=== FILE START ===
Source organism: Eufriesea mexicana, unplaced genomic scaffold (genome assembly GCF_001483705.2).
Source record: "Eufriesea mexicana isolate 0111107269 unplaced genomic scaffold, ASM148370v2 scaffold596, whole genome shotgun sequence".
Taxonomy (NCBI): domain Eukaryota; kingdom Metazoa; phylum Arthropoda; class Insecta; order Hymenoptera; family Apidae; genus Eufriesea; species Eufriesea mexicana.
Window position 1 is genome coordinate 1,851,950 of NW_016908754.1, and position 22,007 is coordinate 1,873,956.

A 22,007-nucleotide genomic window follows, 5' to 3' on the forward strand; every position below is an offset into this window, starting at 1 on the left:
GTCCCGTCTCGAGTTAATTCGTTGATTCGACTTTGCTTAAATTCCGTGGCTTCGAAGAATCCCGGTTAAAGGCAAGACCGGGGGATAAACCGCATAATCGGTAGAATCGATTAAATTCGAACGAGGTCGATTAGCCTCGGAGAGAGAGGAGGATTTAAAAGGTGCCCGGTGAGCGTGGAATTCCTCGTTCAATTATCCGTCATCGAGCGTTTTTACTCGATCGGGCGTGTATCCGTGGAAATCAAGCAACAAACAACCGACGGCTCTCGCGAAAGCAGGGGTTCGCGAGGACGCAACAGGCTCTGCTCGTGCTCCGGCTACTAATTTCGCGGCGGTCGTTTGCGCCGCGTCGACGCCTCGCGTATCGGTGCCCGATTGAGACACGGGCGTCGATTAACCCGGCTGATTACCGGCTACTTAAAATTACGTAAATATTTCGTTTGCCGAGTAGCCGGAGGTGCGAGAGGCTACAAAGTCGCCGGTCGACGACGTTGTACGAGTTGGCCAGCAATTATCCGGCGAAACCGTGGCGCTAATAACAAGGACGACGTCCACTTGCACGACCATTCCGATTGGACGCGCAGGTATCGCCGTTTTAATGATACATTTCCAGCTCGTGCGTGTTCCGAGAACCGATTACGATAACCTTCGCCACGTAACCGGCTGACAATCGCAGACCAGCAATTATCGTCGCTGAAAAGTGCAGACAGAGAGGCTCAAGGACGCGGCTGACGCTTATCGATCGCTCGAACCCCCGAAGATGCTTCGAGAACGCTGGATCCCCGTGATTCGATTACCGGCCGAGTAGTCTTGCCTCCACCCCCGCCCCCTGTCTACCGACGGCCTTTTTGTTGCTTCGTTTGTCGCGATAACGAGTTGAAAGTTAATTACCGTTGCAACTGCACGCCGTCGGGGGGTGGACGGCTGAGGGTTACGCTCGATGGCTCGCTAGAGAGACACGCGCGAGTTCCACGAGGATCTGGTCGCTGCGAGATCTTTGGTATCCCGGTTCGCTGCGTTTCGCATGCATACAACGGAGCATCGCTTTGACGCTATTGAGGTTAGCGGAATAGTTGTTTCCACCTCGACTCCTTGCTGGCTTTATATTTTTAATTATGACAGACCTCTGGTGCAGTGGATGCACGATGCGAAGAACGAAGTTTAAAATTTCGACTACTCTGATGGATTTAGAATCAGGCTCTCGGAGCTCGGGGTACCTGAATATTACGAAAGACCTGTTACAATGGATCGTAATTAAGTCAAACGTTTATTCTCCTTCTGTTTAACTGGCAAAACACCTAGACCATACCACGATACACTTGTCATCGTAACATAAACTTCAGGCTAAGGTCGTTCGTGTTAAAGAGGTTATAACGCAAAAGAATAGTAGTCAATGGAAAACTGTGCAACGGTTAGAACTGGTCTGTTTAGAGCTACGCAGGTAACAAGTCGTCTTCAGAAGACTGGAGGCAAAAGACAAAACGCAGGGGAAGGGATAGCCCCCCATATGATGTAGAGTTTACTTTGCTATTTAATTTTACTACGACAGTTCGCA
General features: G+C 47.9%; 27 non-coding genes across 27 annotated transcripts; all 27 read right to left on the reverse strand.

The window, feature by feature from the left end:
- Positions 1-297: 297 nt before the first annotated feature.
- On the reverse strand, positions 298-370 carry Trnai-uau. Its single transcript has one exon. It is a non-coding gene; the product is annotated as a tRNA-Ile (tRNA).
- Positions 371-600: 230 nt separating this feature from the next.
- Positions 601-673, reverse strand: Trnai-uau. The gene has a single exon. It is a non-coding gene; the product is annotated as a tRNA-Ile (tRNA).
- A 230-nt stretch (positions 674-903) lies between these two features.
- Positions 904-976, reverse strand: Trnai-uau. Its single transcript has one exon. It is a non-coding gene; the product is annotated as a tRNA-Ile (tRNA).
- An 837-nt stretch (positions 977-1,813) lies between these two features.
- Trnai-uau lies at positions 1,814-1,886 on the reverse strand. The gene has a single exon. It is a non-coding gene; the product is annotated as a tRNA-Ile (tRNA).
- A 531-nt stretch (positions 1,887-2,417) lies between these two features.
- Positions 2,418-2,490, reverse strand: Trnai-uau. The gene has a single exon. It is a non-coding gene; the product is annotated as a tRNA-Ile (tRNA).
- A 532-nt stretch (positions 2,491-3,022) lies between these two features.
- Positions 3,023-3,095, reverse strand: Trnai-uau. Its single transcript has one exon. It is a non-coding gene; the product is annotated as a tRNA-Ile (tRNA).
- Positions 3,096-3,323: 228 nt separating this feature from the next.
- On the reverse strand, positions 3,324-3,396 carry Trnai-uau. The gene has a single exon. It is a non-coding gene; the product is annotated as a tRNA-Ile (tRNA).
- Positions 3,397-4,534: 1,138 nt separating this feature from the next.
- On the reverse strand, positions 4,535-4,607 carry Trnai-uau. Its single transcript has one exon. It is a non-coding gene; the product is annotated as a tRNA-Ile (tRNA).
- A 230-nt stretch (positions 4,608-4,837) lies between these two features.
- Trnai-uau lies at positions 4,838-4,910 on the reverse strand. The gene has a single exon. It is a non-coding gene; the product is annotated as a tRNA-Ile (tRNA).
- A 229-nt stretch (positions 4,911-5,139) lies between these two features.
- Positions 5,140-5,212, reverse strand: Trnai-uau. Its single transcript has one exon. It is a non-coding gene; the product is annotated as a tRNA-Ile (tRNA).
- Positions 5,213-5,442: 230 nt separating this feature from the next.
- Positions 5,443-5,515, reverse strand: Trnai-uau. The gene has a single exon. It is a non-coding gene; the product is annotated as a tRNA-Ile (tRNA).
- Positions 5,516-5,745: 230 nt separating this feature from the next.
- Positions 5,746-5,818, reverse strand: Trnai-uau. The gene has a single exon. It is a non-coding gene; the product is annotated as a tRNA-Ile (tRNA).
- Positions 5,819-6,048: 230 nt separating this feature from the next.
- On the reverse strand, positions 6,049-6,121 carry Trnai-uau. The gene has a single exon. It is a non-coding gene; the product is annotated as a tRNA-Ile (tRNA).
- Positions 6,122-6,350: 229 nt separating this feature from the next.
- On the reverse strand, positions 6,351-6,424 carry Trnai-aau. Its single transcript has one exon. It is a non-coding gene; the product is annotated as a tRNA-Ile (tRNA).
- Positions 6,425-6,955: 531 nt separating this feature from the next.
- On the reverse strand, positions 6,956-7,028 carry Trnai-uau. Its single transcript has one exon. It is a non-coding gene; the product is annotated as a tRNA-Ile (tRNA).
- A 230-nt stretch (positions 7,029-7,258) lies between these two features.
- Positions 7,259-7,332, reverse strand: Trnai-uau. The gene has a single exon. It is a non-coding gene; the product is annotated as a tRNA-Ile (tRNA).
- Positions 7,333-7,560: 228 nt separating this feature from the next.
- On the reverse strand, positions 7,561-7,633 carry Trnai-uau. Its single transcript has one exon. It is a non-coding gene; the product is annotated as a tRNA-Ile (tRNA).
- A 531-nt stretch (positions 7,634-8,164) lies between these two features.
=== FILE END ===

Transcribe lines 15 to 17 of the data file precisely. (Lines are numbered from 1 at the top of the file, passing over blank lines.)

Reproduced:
- An 837-nt stretch (positions 977-1,813) lies between these two features.
- Trnai-uau lies at positions 1,814-1,886 on the reverse strand. The gene has a single exon. It is a non-coding gene; the product is annotated as a tRNA-Ile (tRNA).
- A 531-nt stretch (positions 1,887-2,417) lies between these two features.